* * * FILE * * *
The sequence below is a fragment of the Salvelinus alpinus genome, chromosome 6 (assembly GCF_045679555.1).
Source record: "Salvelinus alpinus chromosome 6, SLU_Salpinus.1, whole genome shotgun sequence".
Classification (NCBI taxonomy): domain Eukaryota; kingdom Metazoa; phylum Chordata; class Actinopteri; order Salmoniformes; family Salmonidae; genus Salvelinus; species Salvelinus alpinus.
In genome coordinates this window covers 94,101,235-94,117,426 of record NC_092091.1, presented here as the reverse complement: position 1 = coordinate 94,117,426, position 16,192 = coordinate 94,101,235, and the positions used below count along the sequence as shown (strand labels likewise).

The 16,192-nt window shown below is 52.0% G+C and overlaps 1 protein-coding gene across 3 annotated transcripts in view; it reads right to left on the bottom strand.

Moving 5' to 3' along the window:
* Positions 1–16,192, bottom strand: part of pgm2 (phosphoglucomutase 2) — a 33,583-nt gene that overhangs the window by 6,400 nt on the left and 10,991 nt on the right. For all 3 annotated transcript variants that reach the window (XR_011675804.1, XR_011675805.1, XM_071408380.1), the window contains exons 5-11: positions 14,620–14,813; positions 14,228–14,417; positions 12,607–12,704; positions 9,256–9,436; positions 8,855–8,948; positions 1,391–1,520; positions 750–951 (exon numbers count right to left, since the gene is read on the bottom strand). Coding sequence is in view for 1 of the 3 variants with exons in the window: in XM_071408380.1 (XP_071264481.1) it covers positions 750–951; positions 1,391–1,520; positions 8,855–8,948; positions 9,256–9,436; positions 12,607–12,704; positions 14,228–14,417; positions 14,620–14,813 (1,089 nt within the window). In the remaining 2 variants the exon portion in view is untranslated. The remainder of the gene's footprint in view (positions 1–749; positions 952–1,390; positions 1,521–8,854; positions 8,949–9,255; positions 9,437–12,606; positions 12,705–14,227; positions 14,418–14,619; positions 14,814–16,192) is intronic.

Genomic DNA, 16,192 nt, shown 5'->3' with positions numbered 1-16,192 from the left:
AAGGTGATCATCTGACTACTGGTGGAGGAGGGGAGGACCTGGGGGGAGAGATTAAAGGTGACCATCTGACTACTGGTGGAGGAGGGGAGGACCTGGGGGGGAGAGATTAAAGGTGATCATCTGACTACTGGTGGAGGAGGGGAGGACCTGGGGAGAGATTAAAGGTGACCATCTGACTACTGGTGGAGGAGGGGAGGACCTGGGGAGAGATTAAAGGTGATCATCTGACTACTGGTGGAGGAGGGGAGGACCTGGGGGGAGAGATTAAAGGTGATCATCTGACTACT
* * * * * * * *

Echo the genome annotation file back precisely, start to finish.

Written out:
The sequence below is a fragment of the Salvelinus alpinus genome, chromosome 6 (assembly GCF_045679555.1).
Source record: "Salvelinus alpinus chromosome 6, SLU_Salpinus.1, whole genome shotgun sequence".
Classification (NCBI taxonomy): domain Eukaryota; kingdom Metazoa; phylum Chordata; class Actinopteri; order Salmoniformes; family Salmonidae; genus Salvelinus; species Salvelinus alpinus.
In genome coordinates this window covers 94,101,235-94,117,426 of record NC_092091.1, presented here as the reverse complement: position 1 = coordinate 94,117,426, position 16,192 = coordinate 94,101,235, and the positions used below count along the sequence as shown (strand labels likewise).

The 16,192-nt window shown below is 52.0% G+C and overlaps 1 protein-coding gene across 3 annotated transcripts in view; it reads right to left on the bottom strand.

Moving 5' to 3' along the window:
* Positions 1–16,192, bottom strand: part of pgm2 (phosphoglucomutase 2) — a 33,583-nt gene that overhangs the window by 6,400 nt on the left and 10,991 nt on the right. For all 3 annotated transcript variants that reach the window (XR_011675804.1, XR_011675805.1, XM_071408380.1), the window contains exons 5-11: positions 14,620–14,813; positions 14,228–14,417; positions 12,607–12,704; positions 9,256–9,436; positions 8,855–8,948; positions 1,391–1,520; positions 750–951 (exon numbers count right to left, since the gene is read on the bottom strand). Coding sequence is in view for 1 of the 3 variants with exons in the window: in XM_071408380.1 (XP_071264481.1) it covers positions 750–951; positions 1,391–1,520; positions 8,855–8,948; positions 9,256–9,436; positions 12,607–12,704; positions 14,228–14,417; positions 14,620–14,813 (1,089 nt within the window). In the remaining 2 variants the exon portion in view is untranslated. The remainder of the gene's footprint in view (positions 1–749; positions 952–1,390; positions 1,521–8,854; positions 8,949–9,255; positions 9,437–12,606; positions 12,705–14,227; positions 14,418–14,619; positions 14,814–16,192) is intronic.

Genomic DNA, 16,192 nt, shown 5'->3' with positions numbered 1-16,192 from the left:
AAGGTGATCATCTGACTACTGGTGGAGGAGGGGAGGACCTGGGGGGAGAGATTAAAGGTGACCATCTGACTACTGGTGGAGGAGGGGAGGACCTGGGGGGGAGAGATTAAAGGTGATCATCTGACTACTGGTGGAGGAGGGGAGGACCTGGGGAGAGATTAAAGGTGACCATCTGACTACTGGTGGAGGAGGGGAGGACCTGGGGAGAGATTAAAGGTGATCATCTGACTACTGGTGGAGGAGGGGAGGACCTGGGGGGAGAGATTAAAGGTGATCATCTGACTACT